The WHRC is located in the shadows of the International Flower Auction, a 2.5 million sq ft building in which the bulk of the world’s flowers are brought in fresh in the morning and shipped to markets around the world at night. I was here merely a year ago when the first steel column was set in the soil to begin construction. Today, it is a vibrant, bustling center for business and knowledge converging on an untapped frontier of world horticulture.

Trends ‘grow’ quickly here. A year ago, I never saw a ‘living wall’ today they are everywhere. Inside and outside of buildings, signs for companies are made of living walls, highway barriers are living walls. It’s just an example of how fast these trends are being adopted and made commonplace throughout the world as the Dutch set the pace for the industry that will soon feed the world.

Conservatory Building: 5 Decisions to Make Before You Begin

The materials, the style and many other factors of building a conservatory can help or hurt the environment.

Conservatory Construction Techniques Can Fight Global Climate Change

The natural resources of the world, though abundant, are being threatened by climate change and global warming. As a result, people are becoming more aware of their carbon footprint; how much energy we consume, the environmental factors in which their food is grown, and how to incorporate it all into our everyday life. A conservatory or greenhouse is where lifestyle meets practicality and sustainability.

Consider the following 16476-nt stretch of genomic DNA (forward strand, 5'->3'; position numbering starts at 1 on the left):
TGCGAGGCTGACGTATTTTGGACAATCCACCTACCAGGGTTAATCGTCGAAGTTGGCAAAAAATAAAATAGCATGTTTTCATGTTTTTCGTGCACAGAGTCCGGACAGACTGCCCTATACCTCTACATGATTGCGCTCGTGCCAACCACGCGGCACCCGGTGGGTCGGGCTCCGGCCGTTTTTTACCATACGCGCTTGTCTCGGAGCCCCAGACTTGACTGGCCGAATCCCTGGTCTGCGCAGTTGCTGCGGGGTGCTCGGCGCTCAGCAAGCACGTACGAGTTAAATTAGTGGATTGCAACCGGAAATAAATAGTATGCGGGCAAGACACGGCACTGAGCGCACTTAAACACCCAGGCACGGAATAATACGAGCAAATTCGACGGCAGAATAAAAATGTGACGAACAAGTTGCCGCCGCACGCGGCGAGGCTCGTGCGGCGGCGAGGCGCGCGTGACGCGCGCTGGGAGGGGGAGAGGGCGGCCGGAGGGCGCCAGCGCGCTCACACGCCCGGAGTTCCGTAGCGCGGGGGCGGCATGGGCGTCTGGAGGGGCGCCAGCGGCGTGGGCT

When planning a home renovation, consider a conservatory or greenhouse. Traditional orangeries that originally functioned only as a place to grow plants and flowers have evolved into truly unique spaces in which to live. Conservatories and greenhouses are as custom as any other room addition; specialty muntins, hand woodworked details and stained glass makes each crystal palace one of a kind. Temperature control features keep the room comfortably tempered, without adding to electricity bills.

Read the guide below for the five decisions to make before you begin building a conservatory, or any home extension:

1. Know your goals.
Before anything else, you need to determine what you’re using the space for. Understand the size your property can accommodate, and how the design will work with the existing structure of the home.

2. Create a plan.
Now that you know what you want and what purpose the addition is for, you need to map out your plan. Communicate openly and regularly with your builder; make sure that all payment installments are in writing, and that expectation is set in terms of time to completion.

3. Set up a budget.
In setting up a budget, make sure it is realistic and within your means. This is a complicated process as the budget can restrict the whole process. Get quotes from several trusted contractors and understand the cost of labor in relation to the cost of materials.